“I want to roam around the city, visit parks and sit there on my own and go to temples,” said 40-year-old Kajal Sharma who was denied permission to buy a “commercial” vehicle by a car dealer in Delhi.
According to Kajal’s brother Parul, when the family recently went to purchase a vehicle that could be made wheelchair accessible (Tata Winger), the dealer informed them that it could not be bought for personal use. “The car dealer company said the vehicle is not for private use, stating that the car is of a large size, citing a government mandate that allows its sale only for commercial purposes,” he said.
On Tuesday, the Delhi Commission for Women (DCW) issued a notice to the Transport department seeking a timeline for granting Kajal the requisite approvals. The commission has also enquired about steps taken by the department to streamline and ease the process for other such applicants.
Parul said Kajal has 90% intellectual disability and 100% cerebral palsy and thus has restricted mobility and that the vehicle would be helpful as it has enough headroom to accommodate her motorised wheelchair, giving her freedom to travel without hindrance. He said they were left with no other option in the market suitable for her.
He then wrote to the transport department seeking their intervention in the matter along with the DCW. The family has also sought approval to modify the vehicle into a disabled-friendly one by installing a hydraulic lift and allied features.
Kajal said she feels restricted as there are no cab services or hardly any vehicles in the city with ramps for her wheelchair. “I want to move freely but even some metro stations are not completely accessible,” she added.
Parul said that though Kajal studied in special schools, her education was impeded due to discrimination she faced as her weight made it difficult for people to shift her to a wheelchair. Kajal now works as a disability rights activist and accessibility consultant and has won several awards from the Centre and Delhi government.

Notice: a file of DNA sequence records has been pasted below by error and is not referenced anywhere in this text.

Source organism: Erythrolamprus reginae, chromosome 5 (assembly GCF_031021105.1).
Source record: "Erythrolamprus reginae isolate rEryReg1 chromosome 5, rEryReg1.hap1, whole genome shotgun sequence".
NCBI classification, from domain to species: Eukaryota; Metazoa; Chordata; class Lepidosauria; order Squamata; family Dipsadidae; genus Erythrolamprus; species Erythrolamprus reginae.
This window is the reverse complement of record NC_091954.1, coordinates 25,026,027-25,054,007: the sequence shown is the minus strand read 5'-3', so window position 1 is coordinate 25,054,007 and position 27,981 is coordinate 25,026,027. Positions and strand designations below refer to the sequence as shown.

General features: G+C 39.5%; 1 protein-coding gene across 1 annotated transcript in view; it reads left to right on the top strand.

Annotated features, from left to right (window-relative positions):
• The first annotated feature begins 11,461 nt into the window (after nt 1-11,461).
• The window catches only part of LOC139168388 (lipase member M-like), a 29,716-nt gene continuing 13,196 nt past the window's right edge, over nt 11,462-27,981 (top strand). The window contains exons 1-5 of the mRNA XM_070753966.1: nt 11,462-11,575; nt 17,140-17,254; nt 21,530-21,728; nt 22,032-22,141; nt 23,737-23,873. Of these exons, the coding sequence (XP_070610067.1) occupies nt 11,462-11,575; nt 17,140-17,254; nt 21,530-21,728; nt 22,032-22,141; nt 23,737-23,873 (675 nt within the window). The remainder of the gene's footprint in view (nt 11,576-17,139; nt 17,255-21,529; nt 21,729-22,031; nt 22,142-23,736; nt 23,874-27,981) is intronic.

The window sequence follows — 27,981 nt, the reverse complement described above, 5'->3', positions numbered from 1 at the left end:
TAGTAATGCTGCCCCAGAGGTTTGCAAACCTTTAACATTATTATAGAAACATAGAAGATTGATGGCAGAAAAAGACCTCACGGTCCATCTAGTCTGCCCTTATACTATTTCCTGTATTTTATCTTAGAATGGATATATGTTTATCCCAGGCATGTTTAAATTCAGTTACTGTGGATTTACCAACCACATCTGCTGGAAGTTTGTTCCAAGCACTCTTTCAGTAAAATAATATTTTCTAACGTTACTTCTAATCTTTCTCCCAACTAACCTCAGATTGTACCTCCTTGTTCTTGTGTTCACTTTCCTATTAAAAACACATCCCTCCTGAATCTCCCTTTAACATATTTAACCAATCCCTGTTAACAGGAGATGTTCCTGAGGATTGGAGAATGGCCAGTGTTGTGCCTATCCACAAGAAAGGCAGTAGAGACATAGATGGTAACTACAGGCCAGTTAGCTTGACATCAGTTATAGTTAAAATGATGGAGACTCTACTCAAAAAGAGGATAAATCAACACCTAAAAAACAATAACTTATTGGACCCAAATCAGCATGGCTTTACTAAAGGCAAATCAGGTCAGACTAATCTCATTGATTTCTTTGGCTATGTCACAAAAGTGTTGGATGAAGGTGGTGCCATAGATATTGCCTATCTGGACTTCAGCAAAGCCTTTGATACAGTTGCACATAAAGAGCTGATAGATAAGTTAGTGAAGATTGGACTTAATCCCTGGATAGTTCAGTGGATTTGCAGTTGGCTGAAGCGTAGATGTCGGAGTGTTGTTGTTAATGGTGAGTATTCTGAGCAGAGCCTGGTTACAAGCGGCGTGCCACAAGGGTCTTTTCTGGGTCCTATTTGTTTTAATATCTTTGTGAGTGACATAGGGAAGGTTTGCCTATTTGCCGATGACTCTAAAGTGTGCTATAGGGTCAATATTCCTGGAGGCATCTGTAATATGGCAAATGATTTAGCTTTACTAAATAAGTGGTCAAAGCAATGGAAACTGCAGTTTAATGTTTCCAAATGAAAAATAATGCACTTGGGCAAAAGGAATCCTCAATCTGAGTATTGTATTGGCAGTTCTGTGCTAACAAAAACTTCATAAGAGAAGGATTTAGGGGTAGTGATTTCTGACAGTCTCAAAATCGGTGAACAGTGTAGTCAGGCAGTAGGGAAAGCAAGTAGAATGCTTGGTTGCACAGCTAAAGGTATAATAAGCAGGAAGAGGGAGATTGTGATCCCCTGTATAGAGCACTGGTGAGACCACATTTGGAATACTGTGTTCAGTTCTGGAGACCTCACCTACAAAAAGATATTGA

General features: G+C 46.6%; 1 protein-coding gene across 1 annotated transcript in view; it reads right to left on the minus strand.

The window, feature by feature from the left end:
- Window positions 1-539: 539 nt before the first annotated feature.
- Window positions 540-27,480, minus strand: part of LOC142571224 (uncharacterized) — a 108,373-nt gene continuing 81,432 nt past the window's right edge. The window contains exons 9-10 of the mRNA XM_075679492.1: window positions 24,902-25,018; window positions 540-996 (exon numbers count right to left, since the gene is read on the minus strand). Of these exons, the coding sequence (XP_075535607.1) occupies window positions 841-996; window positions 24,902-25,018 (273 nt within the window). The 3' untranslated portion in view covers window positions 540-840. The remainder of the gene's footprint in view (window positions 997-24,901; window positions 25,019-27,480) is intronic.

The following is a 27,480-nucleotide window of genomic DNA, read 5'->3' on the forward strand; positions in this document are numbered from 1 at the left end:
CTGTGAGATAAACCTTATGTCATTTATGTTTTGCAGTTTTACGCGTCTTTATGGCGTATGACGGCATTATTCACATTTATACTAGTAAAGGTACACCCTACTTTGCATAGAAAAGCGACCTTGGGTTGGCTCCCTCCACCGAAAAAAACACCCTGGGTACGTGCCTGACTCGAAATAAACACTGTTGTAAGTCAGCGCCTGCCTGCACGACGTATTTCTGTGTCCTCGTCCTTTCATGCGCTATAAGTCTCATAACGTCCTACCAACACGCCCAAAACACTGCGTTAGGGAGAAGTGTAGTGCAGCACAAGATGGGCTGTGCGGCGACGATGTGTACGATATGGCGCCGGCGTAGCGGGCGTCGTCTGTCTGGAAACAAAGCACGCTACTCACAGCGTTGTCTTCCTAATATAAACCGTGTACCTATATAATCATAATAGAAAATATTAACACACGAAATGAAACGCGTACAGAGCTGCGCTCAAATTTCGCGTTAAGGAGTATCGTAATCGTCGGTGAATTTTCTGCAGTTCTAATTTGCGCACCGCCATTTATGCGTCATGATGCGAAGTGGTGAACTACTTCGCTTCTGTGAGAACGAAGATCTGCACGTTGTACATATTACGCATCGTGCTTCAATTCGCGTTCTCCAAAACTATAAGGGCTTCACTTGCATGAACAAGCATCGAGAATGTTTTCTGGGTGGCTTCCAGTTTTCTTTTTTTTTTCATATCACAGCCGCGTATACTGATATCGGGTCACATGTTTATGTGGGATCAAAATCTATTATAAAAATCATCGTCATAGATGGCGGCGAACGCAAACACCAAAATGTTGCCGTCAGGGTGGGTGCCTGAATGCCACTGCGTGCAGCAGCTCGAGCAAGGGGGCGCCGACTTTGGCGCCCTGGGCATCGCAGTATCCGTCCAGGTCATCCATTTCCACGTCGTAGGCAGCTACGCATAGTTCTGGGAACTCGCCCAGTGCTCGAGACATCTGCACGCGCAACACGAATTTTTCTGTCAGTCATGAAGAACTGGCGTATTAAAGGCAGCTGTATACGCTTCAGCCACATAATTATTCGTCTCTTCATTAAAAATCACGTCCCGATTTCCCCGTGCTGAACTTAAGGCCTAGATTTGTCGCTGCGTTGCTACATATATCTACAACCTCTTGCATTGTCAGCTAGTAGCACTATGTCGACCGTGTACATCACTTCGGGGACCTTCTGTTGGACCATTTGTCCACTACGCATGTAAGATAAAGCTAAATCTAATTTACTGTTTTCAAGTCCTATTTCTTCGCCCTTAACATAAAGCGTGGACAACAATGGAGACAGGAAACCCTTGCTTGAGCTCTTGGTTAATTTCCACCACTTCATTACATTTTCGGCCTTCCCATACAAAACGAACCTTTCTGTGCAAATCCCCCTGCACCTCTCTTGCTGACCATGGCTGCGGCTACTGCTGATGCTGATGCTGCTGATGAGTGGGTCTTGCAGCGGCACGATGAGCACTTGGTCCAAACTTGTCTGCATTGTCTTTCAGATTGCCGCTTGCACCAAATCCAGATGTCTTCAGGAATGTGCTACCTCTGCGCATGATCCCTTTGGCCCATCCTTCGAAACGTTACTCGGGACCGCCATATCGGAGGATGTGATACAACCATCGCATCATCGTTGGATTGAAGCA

Her brother, who works for the United Nations as a regional advisor, added that Kajal is not able to participate equally at social events, even during family functions, due to mobility issues. He said it was ironic that the Accessible India Campaign of the government is pushing for ramps everywhere, but it wasn’t viable to reach those locations when suitable vehicles are unavailable.
“Why don’t we have wheelchair-friendly vehicles in our country? Even cabs don’t have such services. A private cab service in Bengaluru had a ramp facility in their cabs but I have not seen such a service anywhere in Delhi,” he said.
When The Indian Express contacted Delhi Transport Commissioner Ashish Kundra, he said the department is yet to formally receive the DCW notice.
Meanwhile, DCW Chief Swati Maliwal and commission member Vandana Singh visited Kajal at her residence and assured her full support in getting a vehicle.
“Even in the 21st century, differently abled persons have to face several problems in their life. It’s shameful that instead of increasing their accessibility, their mobility is restricted through government policies. I fail to understand why such approvals are needed and even if they are, why can’t they be granted on a priority basis for PwDs (Persons with disability)? We have issued a notice in the matter. Not only should she get approvals soon, but the government should also take steps to smoothen the process for other differently abled persons. Such approvals should be provided through the doorstep delivery of services scheme of the government,” Maliwal said.